I can also see her running average to find out how she is doing in the course overall.
One downside is that, at this time, Teaching Textbooks is not able to amalgamate the scores of multiple children into one gradebook view for the parents, so you do need to go into each child’s account individually if you want to see their grades. This could be a little tedious if you have several children using the program.
(Note: Teaching Textbooks is working on a feature that will import all students’ grades into the parent’s dashboard, it just isn’t ready yet).
Alternatively, however, you can set up a daily digest email from the app that will send you an email summary of all your students’ progress.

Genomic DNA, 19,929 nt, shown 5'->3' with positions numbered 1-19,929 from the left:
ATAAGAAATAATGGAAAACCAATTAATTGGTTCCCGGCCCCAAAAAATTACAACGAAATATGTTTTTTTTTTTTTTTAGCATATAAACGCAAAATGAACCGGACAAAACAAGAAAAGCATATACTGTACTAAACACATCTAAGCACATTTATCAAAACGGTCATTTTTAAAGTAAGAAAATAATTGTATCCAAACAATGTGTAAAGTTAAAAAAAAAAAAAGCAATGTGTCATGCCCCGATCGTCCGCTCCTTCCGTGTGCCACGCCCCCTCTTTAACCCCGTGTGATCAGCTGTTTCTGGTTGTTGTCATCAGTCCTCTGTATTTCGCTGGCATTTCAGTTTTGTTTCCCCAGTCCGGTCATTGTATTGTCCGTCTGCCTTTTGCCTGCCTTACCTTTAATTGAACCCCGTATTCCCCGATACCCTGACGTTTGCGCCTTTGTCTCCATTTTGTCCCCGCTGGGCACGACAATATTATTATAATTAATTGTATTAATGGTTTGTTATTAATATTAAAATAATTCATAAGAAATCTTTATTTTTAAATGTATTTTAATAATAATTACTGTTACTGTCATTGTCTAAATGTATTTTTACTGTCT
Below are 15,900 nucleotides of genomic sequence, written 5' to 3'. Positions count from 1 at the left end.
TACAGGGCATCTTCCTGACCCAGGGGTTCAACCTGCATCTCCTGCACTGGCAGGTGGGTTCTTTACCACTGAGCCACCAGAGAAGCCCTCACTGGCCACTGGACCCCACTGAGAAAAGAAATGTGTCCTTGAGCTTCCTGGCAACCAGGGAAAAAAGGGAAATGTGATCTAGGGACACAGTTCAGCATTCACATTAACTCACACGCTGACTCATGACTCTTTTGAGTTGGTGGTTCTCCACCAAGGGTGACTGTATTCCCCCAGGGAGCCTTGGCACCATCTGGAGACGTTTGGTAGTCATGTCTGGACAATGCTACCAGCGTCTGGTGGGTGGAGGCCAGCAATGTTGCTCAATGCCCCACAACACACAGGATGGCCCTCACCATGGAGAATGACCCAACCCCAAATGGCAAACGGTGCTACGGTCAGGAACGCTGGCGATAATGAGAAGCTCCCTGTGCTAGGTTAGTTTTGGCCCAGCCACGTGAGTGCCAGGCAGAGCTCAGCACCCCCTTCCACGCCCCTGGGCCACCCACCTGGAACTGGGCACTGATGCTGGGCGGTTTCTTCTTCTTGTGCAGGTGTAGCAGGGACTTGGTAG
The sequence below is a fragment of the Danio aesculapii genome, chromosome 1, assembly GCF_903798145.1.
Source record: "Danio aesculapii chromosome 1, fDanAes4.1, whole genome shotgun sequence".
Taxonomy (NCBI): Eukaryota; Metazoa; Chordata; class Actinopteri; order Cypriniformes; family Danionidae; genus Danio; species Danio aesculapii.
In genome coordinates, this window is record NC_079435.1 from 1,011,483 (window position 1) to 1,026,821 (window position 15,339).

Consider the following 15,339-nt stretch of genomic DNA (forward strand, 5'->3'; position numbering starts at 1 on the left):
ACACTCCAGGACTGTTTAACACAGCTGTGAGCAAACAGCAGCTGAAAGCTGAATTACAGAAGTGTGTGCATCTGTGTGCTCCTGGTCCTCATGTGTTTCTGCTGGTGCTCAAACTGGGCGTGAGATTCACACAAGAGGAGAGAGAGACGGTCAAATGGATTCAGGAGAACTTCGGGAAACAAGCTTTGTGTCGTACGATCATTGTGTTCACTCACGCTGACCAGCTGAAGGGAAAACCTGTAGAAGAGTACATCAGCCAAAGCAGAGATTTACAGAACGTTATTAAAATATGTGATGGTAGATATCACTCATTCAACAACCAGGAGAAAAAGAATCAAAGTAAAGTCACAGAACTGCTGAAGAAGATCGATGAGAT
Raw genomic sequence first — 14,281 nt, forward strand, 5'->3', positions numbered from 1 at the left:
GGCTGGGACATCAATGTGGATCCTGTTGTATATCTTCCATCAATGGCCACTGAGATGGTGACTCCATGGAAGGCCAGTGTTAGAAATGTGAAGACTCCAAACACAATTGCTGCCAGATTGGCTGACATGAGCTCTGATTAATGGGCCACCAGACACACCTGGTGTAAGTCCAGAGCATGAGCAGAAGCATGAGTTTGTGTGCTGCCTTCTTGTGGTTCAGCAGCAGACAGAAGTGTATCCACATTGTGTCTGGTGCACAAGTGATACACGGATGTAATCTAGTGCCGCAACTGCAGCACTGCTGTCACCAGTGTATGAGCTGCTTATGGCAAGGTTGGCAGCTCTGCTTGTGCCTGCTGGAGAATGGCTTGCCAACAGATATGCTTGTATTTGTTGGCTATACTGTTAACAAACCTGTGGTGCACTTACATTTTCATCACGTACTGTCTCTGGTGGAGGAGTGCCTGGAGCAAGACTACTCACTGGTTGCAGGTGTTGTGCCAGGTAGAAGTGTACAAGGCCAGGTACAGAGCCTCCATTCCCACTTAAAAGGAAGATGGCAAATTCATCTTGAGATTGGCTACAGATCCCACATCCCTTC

(This feature, I imagine, would also make it a great asset for classroom teachers who’d like to use the program with their whole class).
5. Teaching Textbooks 4.0 is Affordable and Offers a Large Family Discount
Usually with homeschool curriculum, there is a trade off between time and money. The less you spend on a curriculum, the more time you can expect to invest in prepping and teaching time, and vice versa.
I have not found this to be the case with Teaching Textbooks, however.
The table below shows a summary of their pricing:
|Math 3, Math 4, Math 5||$43.08 for 1 year|
|Math 6, Math 7||$55.08 for 1 year|
|Pre-algebra, Algebra 1, Geometry, Algebra 2, Pre-calculus||$67.08 for 1 year|
This is roughly equivalent to what we spent on a previous textbook/workbook homeschool math curriculum (the one that left us in tears).